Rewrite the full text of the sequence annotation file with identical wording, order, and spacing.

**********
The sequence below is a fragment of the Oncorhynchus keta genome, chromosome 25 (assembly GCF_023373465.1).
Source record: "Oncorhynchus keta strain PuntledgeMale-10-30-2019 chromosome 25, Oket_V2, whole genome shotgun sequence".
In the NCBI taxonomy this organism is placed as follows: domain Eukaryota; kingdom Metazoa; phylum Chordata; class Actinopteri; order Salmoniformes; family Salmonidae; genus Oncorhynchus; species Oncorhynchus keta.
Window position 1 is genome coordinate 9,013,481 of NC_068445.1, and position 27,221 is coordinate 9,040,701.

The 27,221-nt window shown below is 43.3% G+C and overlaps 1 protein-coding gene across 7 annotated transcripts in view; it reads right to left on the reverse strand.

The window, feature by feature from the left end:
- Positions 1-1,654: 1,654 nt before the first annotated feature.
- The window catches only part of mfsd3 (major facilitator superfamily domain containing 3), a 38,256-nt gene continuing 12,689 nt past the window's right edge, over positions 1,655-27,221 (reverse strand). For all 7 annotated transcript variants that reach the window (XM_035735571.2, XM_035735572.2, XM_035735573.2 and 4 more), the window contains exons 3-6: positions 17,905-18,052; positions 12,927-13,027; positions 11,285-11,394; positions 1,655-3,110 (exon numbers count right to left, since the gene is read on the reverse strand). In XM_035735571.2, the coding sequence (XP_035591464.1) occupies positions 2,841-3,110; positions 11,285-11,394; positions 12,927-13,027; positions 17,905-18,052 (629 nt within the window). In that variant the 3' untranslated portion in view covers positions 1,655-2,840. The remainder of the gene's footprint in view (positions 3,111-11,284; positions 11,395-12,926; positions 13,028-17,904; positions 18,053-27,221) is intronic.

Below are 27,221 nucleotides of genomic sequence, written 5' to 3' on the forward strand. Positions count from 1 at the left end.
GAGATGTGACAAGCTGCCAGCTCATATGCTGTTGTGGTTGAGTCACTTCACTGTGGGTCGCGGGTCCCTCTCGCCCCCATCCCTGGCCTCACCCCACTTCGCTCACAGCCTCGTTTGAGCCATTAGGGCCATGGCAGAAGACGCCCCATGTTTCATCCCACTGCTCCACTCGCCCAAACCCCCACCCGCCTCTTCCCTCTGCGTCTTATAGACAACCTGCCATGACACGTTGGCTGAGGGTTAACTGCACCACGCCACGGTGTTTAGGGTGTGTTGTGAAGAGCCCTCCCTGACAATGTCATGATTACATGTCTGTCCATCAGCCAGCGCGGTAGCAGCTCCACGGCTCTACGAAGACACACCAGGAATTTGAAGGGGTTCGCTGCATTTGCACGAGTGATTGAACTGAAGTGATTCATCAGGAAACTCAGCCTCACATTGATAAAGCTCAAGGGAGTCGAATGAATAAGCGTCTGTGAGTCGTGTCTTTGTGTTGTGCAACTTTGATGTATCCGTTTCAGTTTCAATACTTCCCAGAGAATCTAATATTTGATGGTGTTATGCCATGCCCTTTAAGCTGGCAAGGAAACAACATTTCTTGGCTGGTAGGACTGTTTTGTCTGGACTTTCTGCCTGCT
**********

The sequence below is a fragment of the Oncorhynchus keta genome, chromosome 25 (assembly GCF_023373465.1).
Source record: "Oncorhynchus keta strain PuntledgeMale-10-30-2019 chromosome 25, Oket_V2, whole genome shotgun sequence".
In the NCBI taxonomy this organism is placed as follows: domain Eukaryota; kingdom Metazoa; phylum Chordata; class Actinopteri; order Salmoniformes; family Salmonidae; genus Oncorhynchus; species Oncorhynchus keta.
Window position 1 is genome coordinate 9,013,481 of NC_068445.1, and position 27,221 is coordinate 9,040,701.

The 27,221-nt window shown below is 43.3% G+C and overlaps 1 protein-coding gene across 7 annotated transcripts in view; it reads right to left on the reverse strand.

The window, feature by feature from the left end:
- Positions 1-1,654: 1,654 nt before the first annotated feature.
- The window catches only part of mfsd3 (major facilitator superfamily domain containing 3), a 38,256-nt gene continuing 12,689 nt past the window's right edge, over positions 1,655-27,221 (reverse strand). For all 7 annotated transcript variants that reach the window (XM_035735571.2, XM_035735572.2, XM_035735573.2 and 4 more), the window contains exons 3-6: positions 17,905-18,052; positions 12,927-13,027; positions 11,285-11,394; positions 1,655-3,110 (exon numbers count right to left, since the gene is read on the reverse strand). In XM_035735571.2, the coding sequence (XP_035591464.1) occupies positions 2,841-3,110; positions 11,285-11,394; positions 12,927-13,027; positions 17,905-18,052 (629 nt within the window). In that variant the 3' untranslated portion in view covers positions 1,655-2,840. The remainder of the gene's footprint in view (positions 3,111-11,284; positions 11,395-12,926; positions 13,028-17,904; positions 18,053-27,221) is intronic.

Below are 27,221 nucleotides of genomic sequence, written 5' to 3' on the forward strand. Positions count from 1 at the left end.
GAGATGTGACAAGCTGCCAGCTCATATGCTGTTGTGGTTGAGTCACTTCACTGTGGGTCGCGGGTCCCTCTCGCCCCCATCCCTGGCCTCACCCCACTTCGCTCACAGCCTCGTTTGAGCCATTAGGGCCATGGCAGAAGACGCCCCATGTTTCATCCCACTGCTCCACTCGCCCAAACCCCCACCCGCCTCTTCCCTCTGCGTCTTATAGACAACCTGCCATGACACGTTGGCTGAGGGTTAACTGCACCACGCCACGGTGTTTAGGGTGTGTTGTGAAGAGCCCTCCCTGACAATGTCATGATTACATGTCTGTCCATCAGCCAGCGCGGTAGCAGCTCCACGGCTCTACGAAGACACACCAGGAATTTGAAGGGGTTCGCTGCATTTGCACGAGTGATTGAACTGAAGTGATTCATCAGGAAACTCAGCCTCACATTGATAAAGCTCAAGGGAGTCGAATGAATAAGCGTCTGTGAGTCGTGTCTTTGTGTTGTGCAACTTTGATGTATCCGTTTCAGTTTCAATACTTCCCAGAGAATCTAATATTTGATGGTGTTATGCCATGCCCTTTAAGCTGGCAAGGAAACAACATTTCTTGGCTGGTAGGACTGTTTTGTCTGGACTTTCTGCCTGCT